Monday, October 23, 2006

Table of Contents

This item serves as a Table of Contents to the topics I'm currently covering. Click on an item to jump to it, or scroll down to browse through all the recent posts. (Click a graph, and click again for best resolution.)

Current Approval of President Bush
Bush Approval: Four polls, Trend at 36.2% (10/23) New!
Bush Approval: Three new polls, Trend at 35.8% (10/17)
Bush Approval: Three new polls, Trend at 37.2% (10/13)
Bush Approval: Four New Polls, Trend at 38% (10/10)
Bush Approval: Newsweek 33% (10/7)
Bush Approval: Trend turns down (10/6)
Bush Approval: NBC/WSJ and CNN at 39% (10/2)
Bush Approval: Three polls agree on 42% (9/28)
Bush Approval: Still rising (9/27)

Presidential Approval in Perspective: UPDATED through polling of 10/22/06
See the links to current and historical presidential approval graphs in the column to the right.

Generic Ballot
Generic Ballot: Dem lead widens post Foley (10/10)
Generic Ballot: Decline ends, upturn?? (10/06)
Generic Ballot: Three polls slightly below trend (9/28)
Generic Ballot: After a dip, stable (9/27)

Technical Notes on Local Regression
Many of the "trends" I estimate here use a technique known as "local regression." A very good, not-too-technical description with a good bibliography can be found at the National Institute of Standards and Technology here. For a more technical discussion by William Cleveland, the developer of the technique I use, see his paper here (in pdf). All computation is done in the R
statistical language, an open source, free, program for statistical computing, about which much more here.

Basic Trends: A review of favorite indicators
Generic Ballot: New polls mostly below trend (8/28)
Votes, Seats and the Generic Ballot (8/18)
Generic Congressional Ballot (8/15)
Approval of Bush's handling of terrorism (8/13)
Right Direction/Wrong Track(7/27)

House Races
Hot House Races Lean Dem (9/7)

Hillary Clinton
Hillary's image: 1993-2006 (8/31)

Katrina and Bush, One Year Later (8/29)

2006 Campaigns in the States
WI Gov: New polls, same story (8/18) Updated 8/21.
WI Gov: Pollster (and sample) still matters most (7/20)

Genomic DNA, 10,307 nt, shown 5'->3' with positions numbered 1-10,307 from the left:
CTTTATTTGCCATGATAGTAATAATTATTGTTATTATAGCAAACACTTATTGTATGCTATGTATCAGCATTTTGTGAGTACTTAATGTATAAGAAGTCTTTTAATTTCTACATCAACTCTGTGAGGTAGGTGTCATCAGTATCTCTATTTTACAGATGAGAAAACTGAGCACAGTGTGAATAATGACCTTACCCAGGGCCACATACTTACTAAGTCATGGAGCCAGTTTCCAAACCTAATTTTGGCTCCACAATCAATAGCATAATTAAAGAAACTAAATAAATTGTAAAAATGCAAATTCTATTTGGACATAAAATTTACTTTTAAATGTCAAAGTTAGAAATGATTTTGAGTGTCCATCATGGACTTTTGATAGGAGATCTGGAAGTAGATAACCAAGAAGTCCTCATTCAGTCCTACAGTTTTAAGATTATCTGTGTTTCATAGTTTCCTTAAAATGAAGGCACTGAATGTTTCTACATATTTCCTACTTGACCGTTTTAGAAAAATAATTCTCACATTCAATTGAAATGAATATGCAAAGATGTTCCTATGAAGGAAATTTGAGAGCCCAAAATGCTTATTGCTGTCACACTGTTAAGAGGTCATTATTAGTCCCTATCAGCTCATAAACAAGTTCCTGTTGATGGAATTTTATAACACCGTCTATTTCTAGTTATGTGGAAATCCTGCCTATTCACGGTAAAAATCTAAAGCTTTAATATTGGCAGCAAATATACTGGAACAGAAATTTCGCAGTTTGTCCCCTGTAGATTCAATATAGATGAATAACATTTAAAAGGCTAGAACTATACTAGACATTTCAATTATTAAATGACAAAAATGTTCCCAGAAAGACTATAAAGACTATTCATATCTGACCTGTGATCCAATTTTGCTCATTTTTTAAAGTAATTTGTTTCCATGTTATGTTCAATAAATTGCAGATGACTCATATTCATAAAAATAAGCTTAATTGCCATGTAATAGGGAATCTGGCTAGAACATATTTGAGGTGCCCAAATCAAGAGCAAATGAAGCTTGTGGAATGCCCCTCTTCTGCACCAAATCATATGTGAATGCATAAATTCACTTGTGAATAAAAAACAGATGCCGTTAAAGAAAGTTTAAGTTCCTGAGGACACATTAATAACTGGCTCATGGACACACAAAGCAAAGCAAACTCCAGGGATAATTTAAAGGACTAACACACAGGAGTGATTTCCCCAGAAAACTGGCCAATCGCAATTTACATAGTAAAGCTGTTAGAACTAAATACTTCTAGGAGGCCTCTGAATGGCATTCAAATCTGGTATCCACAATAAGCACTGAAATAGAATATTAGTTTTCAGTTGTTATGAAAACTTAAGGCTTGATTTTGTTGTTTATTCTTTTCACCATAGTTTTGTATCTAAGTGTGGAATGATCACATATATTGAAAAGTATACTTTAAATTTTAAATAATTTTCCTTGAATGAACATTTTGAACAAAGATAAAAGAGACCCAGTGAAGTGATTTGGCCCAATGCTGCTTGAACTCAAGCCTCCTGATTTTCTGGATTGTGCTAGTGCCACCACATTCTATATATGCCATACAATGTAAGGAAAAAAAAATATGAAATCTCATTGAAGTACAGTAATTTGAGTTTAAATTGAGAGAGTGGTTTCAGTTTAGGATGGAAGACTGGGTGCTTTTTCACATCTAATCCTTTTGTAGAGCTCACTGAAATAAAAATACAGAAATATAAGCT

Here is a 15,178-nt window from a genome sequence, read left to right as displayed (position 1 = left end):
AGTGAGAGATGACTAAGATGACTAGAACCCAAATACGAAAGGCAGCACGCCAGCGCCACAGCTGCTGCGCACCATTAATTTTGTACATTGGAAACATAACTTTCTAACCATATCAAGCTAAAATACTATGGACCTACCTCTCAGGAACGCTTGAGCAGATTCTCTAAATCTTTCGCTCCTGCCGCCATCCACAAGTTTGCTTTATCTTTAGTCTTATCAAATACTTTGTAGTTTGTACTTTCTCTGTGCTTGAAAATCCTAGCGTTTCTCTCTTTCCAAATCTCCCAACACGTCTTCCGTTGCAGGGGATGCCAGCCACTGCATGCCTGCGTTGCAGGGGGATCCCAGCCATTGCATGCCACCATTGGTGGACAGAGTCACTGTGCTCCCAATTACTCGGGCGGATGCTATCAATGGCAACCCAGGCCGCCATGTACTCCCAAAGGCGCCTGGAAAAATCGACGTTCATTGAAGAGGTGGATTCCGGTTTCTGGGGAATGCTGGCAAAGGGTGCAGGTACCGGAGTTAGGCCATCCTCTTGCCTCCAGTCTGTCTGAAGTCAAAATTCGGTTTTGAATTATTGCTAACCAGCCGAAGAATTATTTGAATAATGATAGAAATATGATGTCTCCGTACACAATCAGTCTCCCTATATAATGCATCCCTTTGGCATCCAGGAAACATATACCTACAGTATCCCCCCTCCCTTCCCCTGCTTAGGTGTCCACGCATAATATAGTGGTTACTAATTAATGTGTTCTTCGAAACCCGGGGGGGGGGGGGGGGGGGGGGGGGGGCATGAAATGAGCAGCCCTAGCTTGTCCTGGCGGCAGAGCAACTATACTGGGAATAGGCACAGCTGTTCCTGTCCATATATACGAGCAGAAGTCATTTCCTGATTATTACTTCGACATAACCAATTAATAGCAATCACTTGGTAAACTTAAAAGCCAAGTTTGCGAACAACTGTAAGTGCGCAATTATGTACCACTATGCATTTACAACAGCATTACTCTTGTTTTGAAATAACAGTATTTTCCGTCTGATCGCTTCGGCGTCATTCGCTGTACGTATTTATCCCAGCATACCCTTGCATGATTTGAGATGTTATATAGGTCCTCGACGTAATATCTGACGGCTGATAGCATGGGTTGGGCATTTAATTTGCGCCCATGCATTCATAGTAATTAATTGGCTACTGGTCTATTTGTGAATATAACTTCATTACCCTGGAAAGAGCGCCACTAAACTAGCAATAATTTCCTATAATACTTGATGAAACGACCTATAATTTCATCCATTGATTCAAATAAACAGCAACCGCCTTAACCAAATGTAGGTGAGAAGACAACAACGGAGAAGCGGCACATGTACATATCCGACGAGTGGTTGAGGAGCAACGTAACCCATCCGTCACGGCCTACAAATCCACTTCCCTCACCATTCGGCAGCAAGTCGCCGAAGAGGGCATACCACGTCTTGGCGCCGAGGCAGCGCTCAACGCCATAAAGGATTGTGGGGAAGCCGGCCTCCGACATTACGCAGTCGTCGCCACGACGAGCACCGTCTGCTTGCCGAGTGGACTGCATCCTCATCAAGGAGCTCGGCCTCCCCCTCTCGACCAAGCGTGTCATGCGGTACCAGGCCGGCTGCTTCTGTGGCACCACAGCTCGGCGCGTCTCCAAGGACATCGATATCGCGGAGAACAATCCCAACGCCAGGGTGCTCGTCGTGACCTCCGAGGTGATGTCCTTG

When the pollster matters most: WI Gov 06 (7/11)
WA Sen: Cantwell-McGavick getting closer? (7/10)
Puzzling Polls in PA Pondered (6/29)

Polling Organizations and House Effects
House Effects and Presidential Approval UPDATED through polling of 8/9/06

Is there a limit to how low presidential approval can go?:
How low can approval go? (3/4)

Historical Footnote
Approval at new low-- for President Truman (7/2)

The problem of detecting change in polls
Up, down or unchanged: Describing poll results (6/17)
"Unchanged since Yesterday": Detecting Change in Presidential Approval (3/26)
New low or steady as you go? Has Bush's fall stopped? (3/23)

Partisanship, Approval and Congressional Elections
Bush Approval: Cook/RT at 39% (8/1)
(This item covers two topics, hence listing it here and under current approval.)

Stem cell opinions and votes
Public support for stem cell research (7/19)

The '08 Contenders
Feingold at home: No censure/withdrawal reaction (7/27)

Conflicting polls
When the pollster matters most: WI Gov 06 (7/11)
Puzzling Polls in PA Pondered (6/29)

Presidential Approval at Midterm
Approval and Midterm Seat Loss: Two Problems (5/10)
Midterm Presidential Approval and 2006 (5/2)

Partisanship and polling:
Party ID and presidential approval (4/5)
Partisanship moves (3/20)
Partisanship across polls (3/2)

Bush Approval: Four polls, Trend at 36.2%

Four more polls in today revise the trend estimate of approval of President Bush to 36.2%. CNN/ORC taken 10/20-22/06 has approval at 39%, disapproval at 58%. ABC/Washington Post, taken 10/19-22/06 has approval at 37%, disapproval at 60%. Newsweek, 10/19-20/06 found approval at 35%, disapproval at 57%. The new Cook/RT Strategies poll, taken 10/19-22/06, got approval at 37%, disapproval at 53%.

The trend estimate is revised up from 35.8% as of polling through 10/15. The trend line (the blue line) remains down because the new data revises the rate of decline, rather than demonstrating (so far) a reversal of the decline. It typically takes 6-12 polls for a change of direction to be clearly revealed by the trend estimate. So far, the data do not hint that a reversal of direction has occurred. For example, the "sensitive" estimator shows a hint of flattening, but no upturn. Since the sensitive estimator is easily fooled, it is too soon to say approval has stabilized. More data this week should help clarify this, however.

The figure below shows the four new polls. All results are reasonably close to the trend estimate. In response to a comment on the earlier item, I reran the analysis of Newsweek's previous poll, which I showed was an outlier, beyond the 90% confidence interval. Repeating that analysis with the new polls included does not change that result. For the time it was conducted, the previous Newsweek poll is still unusually low. Their new poll, in contrast, is well within the 90% CI, as are the vast majority of their polls.